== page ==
British-Jewish and pro-Israel groups are congratulating Home Secretary Theresa May for winning the leadership of the Conservative Party and replacing outgoing United Kingdom Prime Minister David Cameron, who resigned following the U.K.’s decision to leave the European Union (EU) in the Brexit referendum last month.
May takes over the role after all other candidates for the Conservative leadership exited the race earlier in the week, and after Cameron expedited his resignation to Wednesday, July 13 (he initially gave himself a three-month deadline for leaving office). May now becomes the U.K.’s second female prime minister after Margaret Thatcher. Her ascension to the post has been viewed positively by the Jewish and pro-Israel communities due to her record of support for those sectors.
Theresa May has repeatedly shown herself as “a committed and conscientious friend to both Israel and Jewish communities in the U.K.,” Paul Charney, chairman of the Zionist Federation of the United Kingdom, told JNS.org.
“We have no doubt that should the safety of either [community] come under threat, she will stand firm in our defense. Under David Cameron, the relationship between Israel and the U.K. remained warm and open, and we look forward to that positive relationship continuing under May,” he said.
May’s appointment comes at a challenging time for British Jews. The Conservative Party’s rival Labour Party was recently mired in a controversy over anti-Semitism. There were as many as 50 reported suspensions of Labour parliament members for anti-Semitic remarks, including of Labour MP Naz Shah and former London Mayor Ken Livingstone. Shah was later reinstated. Labour Party leader Jeremy Corbyn also came under fire for a recent apparent comparison of Israel to the Islamic State terror group, which added to his existing history of controversial remarks on the Jewish state.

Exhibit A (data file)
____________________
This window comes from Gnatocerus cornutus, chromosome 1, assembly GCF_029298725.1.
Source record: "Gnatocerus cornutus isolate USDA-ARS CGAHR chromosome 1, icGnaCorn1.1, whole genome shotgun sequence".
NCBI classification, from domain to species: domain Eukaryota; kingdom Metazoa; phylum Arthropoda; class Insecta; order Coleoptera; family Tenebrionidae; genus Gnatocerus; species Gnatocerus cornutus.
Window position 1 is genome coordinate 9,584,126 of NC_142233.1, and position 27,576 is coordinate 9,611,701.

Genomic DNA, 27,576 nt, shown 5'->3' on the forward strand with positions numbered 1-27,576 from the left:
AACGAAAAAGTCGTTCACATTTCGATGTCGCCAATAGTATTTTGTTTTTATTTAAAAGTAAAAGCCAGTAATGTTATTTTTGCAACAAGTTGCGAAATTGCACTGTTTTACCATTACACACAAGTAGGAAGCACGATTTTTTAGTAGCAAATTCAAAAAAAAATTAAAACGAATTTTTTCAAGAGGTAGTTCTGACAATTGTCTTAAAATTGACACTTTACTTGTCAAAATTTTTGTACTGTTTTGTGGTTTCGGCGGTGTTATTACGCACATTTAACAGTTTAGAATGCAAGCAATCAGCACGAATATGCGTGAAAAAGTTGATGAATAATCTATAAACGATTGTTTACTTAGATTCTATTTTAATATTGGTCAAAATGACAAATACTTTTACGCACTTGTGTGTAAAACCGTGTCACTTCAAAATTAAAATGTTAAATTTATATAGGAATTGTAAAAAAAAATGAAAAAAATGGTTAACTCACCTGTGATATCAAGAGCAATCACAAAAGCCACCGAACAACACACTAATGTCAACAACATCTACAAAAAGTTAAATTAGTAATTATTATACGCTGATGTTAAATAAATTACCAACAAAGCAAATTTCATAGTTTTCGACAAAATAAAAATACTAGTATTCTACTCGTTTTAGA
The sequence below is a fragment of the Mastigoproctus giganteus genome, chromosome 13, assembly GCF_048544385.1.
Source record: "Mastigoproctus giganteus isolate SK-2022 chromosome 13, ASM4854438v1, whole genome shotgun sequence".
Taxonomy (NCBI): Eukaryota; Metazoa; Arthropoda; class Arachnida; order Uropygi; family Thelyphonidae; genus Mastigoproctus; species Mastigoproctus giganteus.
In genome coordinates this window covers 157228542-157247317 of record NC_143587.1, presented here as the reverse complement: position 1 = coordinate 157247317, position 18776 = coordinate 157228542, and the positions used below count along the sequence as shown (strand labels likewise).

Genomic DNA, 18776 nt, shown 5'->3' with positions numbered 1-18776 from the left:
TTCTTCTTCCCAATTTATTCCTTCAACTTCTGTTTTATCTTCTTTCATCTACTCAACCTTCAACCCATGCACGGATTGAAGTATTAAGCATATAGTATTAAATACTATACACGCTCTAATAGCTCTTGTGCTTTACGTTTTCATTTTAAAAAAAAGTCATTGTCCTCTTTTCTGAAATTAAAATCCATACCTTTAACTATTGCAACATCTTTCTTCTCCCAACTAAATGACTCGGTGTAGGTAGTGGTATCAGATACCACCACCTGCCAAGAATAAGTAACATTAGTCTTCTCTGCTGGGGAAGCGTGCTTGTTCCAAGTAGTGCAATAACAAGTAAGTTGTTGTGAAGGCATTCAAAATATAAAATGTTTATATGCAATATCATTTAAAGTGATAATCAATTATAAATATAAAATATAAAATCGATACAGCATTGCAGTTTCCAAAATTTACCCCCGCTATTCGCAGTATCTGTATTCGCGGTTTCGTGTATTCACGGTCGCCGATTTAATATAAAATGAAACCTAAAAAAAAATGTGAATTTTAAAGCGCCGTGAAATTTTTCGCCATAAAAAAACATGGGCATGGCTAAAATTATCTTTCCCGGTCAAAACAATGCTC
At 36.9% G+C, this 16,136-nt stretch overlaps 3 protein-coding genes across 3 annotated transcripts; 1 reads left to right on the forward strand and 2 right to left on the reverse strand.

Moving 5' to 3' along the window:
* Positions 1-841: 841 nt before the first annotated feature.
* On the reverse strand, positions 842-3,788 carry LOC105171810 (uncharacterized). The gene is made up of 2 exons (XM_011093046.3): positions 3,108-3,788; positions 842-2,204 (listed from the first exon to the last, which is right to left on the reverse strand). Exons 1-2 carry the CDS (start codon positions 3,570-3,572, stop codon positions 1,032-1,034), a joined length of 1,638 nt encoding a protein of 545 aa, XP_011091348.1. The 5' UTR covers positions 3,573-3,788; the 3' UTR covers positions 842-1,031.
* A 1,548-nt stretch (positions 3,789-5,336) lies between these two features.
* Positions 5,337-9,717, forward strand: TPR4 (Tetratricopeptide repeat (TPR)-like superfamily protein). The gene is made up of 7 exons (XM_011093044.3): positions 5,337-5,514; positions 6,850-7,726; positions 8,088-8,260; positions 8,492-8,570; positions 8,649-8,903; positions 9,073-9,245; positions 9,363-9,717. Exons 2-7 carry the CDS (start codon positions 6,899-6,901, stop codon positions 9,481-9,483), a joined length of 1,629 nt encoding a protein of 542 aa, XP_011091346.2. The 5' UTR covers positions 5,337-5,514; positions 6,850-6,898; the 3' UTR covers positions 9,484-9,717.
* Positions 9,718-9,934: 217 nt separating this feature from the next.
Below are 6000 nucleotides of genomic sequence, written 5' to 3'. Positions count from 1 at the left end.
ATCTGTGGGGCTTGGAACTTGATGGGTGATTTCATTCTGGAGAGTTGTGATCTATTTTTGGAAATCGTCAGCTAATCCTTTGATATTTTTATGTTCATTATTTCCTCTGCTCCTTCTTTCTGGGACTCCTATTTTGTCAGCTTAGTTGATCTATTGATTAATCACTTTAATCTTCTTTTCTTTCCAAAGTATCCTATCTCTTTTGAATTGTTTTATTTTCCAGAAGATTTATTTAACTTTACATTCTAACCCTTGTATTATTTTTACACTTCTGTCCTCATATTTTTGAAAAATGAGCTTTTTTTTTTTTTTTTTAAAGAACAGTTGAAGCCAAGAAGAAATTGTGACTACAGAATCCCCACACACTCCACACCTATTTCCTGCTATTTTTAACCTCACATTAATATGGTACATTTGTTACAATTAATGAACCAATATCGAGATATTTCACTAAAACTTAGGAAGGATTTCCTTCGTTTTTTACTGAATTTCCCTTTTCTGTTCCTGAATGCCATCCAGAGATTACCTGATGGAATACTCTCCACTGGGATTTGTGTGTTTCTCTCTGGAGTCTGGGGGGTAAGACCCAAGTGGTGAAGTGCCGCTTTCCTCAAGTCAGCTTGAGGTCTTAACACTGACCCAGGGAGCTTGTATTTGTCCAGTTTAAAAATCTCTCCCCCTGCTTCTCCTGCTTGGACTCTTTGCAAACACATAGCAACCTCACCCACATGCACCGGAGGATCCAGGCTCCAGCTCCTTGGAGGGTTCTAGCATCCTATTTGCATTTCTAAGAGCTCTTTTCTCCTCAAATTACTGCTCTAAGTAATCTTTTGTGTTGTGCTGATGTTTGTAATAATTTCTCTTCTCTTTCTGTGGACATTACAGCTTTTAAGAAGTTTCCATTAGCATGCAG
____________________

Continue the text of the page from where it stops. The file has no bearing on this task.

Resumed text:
A report reviewing the year 2015 by the Community Security Trust (CST), a group that works to protects British Jews from anti-Semitism, recorded 924 anti-Semitic incidents in 2015, the third-highest annual total ever recorded by CST. The number of such incidents in 2014 was even higher, largely due to the Gaza conflict between Israel and the Hamas terror group that summer.
In her capacity as home secretary, a position responsible for the internal affairs of England and Wales, May had promised to defend the country’s Jewish community and wipe out anti-Semitism.
“No one wants the school where they send their child to need security guards, or have their place of worship be fitted with security alarms and blast-resistant glass. But until that changes, the government is clear—we will stand by the Jewish community,” May said at a CST-organized event, the London Jewish Chronicle reported.
May has also worked closely with the CST, committing £13.4 million ($17.8 million) of government funds toward Jewish communal security measures in March. This figure is larger than the amount pledged by Cameron in 2015.
Gerald Ronson, CST’s chairman, thanked May and said that she gives the Jewish community in the U.K. “moral support, opposing anti-Semitism in its own right, but also correctly placing it within the wider attack upon British and western values.”
Jonathan Walker, president of the U.K.-based Anglo-Jewish Association, told JNS.org that May “has held one of the most important positions in the British government for 6 years, minister of state for the Home Office, and this has brought her into close contact with the British-Jewish community.”
Walker said May has a good record of supporting religious freedom, particularly the Jewish practices of shechita (kosher slaughter) and brit milah (ritual circumcision). There have been efforts to ban both practices across Europe, including in the U.K. In a speech at the Board of Deputies of British Jews dinner in 2013, May vowed that such efforts “will not succeed.”